But there are plenty of activities that don't have to be expensive, but can provide big bang for the little buck, such as the scavenger hunt suggested above. If the wedding weekend guests will mostly be family, you can schedule a home movie-viewing event, including home movies from both the bride and groom's families. For even more fun, consider an activity where the movies are mixed up and the guests have to guess which family's videos they are watching. This might sound easy, but depending on the contents, it could be hard, particularly if the bride and groom are babies in the photos.
Monday, August 13, 2012
Giving a toast is a responsibility that puts fear in the speaking hearts of most members of a wedding party. While it's not usually something that is particularly long or involved, it's public speaking (which doesn't sit well with many people) and really puts people on the spot.
If you are planning a wedding and know that most members of this wedding party are hams who won't mind the whole "public speaking" thing, then by all means keep the toasts traditional with dad, the best man and others taking their expected turns at the microphone.
But if you're looking for something different, either because you want to save putting people on the spot, or you simply want to do something different and fun, read on.
First, you can certainly take the whole toast thing off the agenda if you wish. There are no rules requiring a toast at any wedding. Weddings should be unique events and reflect the personalities of the bride and groom.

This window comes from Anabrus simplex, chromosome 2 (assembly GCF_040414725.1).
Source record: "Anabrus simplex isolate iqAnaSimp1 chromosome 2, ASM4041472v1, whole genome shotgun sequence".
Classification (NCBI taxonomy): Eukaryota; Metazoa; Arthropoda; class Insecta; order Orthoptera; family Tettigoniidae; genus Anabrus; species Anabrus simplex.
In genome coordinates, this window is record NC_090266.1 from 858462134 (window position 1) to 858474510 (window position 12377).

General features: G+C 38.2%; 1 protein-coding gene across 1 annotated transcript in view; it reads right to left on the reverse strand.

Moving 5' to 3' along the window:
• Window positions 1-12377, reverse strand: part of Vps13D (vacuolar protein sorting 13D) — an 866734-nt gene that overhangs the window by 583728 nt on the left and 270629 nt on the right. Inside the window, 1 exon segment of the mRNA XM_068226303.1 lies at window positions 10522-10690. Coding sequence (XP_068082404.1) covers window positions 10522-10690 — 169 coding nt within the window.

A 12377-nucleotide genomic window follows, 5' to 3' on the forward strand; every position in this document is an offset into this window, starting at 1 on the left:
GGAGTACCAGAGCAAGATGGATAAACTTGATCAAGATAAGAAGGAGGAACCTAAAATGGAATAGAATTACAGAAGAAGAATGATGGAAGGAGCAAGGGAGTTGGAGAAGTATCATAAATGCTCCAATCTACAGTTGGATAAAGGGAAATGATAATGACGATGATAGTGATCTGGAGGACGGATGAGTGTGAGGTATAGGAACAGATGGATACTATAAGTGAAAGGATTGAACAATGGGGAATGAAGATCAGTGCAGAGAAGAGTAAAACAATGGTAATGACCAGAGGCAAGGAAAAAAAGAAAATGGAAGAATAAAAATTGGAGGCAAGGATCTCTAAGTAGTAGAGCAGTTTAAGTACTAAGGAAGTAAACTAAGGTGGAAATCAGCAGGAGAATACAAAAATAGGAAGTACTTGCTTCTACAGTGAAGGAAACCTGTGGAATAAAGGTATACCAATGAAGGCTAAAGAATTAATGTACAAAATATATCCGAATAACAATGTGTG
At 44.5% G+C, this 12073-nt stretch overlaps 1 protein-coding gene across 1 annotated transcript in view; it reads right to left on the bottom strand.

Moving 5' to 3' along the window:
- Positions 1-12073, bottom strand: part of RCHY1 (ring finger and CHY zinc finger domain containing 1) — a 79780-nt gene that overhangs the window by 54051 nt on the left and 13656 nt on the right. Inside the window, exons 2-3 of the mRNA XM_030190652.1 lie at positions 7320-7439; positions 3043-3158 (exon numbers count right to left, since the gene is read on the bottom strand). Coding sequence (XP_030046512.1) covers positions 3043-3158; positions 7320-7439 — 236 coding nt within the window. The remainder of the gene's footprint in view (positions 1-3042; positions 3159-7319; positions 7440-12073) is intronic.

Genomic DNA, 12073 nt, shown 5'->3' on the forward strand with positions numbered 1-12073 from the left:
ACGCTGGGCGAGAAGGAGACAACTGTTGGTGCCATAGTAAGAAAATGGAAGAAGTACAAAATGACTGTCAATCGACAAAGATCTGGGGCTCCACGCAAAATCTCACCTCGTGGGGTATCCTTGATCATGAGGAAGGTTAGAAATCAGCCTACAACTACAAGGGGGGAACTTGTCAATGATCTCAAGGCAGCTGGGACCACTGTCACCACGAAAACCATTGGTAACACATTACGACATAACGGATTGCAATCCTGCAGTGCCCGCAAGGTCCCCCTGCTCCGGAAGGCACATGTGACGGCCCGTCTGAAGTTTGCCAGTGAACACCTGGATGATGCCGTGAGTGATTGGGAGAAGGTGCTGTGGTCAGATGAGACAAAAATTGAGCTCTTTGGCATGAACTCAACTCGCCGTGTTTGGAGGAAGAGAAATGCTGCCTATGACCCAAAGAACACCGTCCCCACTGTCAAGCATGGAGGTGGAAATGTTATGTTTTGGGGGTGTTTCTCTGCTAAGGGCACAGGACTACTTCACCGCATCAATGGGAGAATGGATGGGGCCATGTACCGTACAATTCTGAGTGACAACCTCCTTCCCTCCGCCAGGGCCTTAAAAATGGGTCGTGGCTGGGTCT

But if you want to do something a little different, there are options. You can go the video route, which asks people to essentially make a toast on camera and then the video is given to the bride and groom later. This isn't a particularly unique idea, but it does solve the issue of not wanting to put people on the spot and still gives everyone a chance to say something special to the bride and groom.
If your guest list includes many outgoing people then consider "pass the microphone". This can work in several ways. You can either be silly with it, or deadly serious. Most people like silly. Say dad takes the microphone first. His last name ends with T (so, let's say dad's last name is Smith). He must find someone whose first name begins with a T (Tom? Tony? Tina? Theresa?) and pass the microphone to that person, who then gives a toast.